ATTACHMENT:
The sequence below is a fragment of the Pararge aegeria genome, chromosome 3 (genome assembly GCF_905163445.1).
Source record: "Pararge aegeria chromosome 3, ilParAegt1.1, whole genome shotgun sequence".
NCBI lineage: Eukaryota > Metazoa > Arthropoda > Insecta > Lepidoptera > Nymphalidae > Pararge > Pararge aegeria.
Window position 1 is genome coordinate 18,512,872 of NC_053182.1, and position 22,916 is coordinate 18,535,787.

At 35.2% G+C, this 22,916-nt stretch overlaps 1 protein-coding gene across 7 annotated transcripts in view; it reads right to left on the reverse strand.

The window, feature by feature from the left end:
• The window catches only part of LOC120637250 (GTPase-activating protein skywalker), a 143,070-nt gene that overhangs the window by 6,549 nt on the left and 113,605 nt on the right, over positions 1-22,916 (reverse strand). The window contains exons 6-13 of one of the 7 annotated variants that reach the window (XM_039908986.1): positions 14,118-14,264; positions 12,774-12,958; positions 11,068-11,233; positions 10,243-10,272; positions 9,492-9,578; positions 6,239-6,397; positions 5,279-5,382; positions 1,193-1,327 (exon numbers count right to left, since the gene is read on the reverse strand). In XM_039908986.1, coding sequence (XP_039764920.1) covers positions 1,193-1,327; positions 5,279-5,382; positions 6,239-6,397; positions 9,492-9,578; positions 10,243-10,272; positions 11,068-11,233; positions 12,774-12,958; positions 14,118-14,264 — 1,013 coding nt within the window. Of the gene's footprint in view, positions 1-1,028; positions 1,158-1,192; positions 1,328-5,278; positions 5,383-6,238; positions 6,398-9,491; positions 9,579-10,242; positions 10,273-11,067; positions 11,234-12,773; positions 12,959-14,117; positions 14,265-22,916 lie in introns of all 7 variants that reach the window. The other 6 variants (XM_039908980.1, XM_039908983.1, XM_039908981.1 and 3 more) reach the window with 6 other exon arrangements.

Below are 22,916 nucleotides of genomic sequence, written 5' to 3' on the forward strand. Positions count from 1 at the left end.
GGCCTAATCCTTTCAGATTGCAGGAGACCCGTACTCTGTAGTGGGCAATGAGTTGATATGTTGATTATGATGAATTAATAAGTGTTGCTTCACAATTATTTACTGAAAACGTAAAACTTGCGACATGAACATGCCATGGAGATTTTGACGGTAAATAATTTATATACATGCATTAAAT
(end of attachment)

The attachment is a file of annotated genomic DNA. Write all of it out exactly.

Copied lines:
The sequence below is a fragment of the Pararge aegeria genome, chromosome 3 (genome assembly GCF_905163445.1).
Source record: "Pararge aegeria chromosome 3, ilParAegt1.1, whole genome shotgun sequence".
NCBI lineage: Eukaryota > Metazoa > Arthropoda > Insecta > Lepidoptera > Nymphalidae > Pararge > Pararge aegeria.
Window position 1 is genome coordinate 18,512,872 of NC_053182.1, and position 22,916 is coordinate 18,535,787.

At 35.2% G+C, this 22,916-nt stretch overlaps 1 protein-coding gene across 7 annotated transcripts in view; it reads right to left on the reverse strand.

The window, feature by feature from the left end:
• The window catches only part of LOC120637250 (GTPase-activating protein skywalker), a 143,070-nt gene that overhangs the window by 6,549 nt on the left and 113,605 nt on the right, over positions 1-22,916 (reverse strand). The window contains exons 6-13 of one of the 7 annotated variants that reach the window (XM_039908986.1): positions 14,118-14,264; positions 12,774-12,958; positions 11,068-11,233; positions 10,243-10,272; positions 9,492-9,578; positions 6,239-6,397; positions 5,279-5,382; positions 1,193-1,327 (exon numbers count right to left, since the gene is read on the reverse strand). In XM_039908986.1, coding sequence (XP_039764920.1) covers positions 1,193-1,327; positions 5,279-5,382; positions 6,239-6,397; positions 9,492-9,578; positions 10,243-10,272; positions 11,068-11,233; positions 12,774-12,958; positions 14,118-14,264 — 1,013 coding nt within the window. Of the gene's footprint in view, positions 1-1,028; positions 1,158-1,192; positions 1,328-5,278; positions 5,383-6,238; positions 6,398-9,491; positions 9,579-10,242; positions 10,273-11,067; positions 11,234-12,773; positions 12,959-14,117; positions 14,265-22,916 lie in introns of all 7 variants that reach the window. The other 6 variants (XM_039908980.1, XM_039908983.1, XM_039908981.1 and 3 more) reach the window with 6 other exon arrangements.

Below are 22,916 nucleotides of genomic sequence, written 5' to 3' on the forward strand. Positions count from 1 at the left end.
GGCCTAATCCTTTCAGATTGCAGGAGACCCGTACTCTGTAGTGGGCAATGAGTTGATATGTTGATTATGATGAATTAATAAGTGTTGCTTCACAATTATTTACTGAAAACGTAAAACTTGCGACATGAACATGCCATGGAGATTTTGACGGTAAATAATTTATATACATGCATTAAAT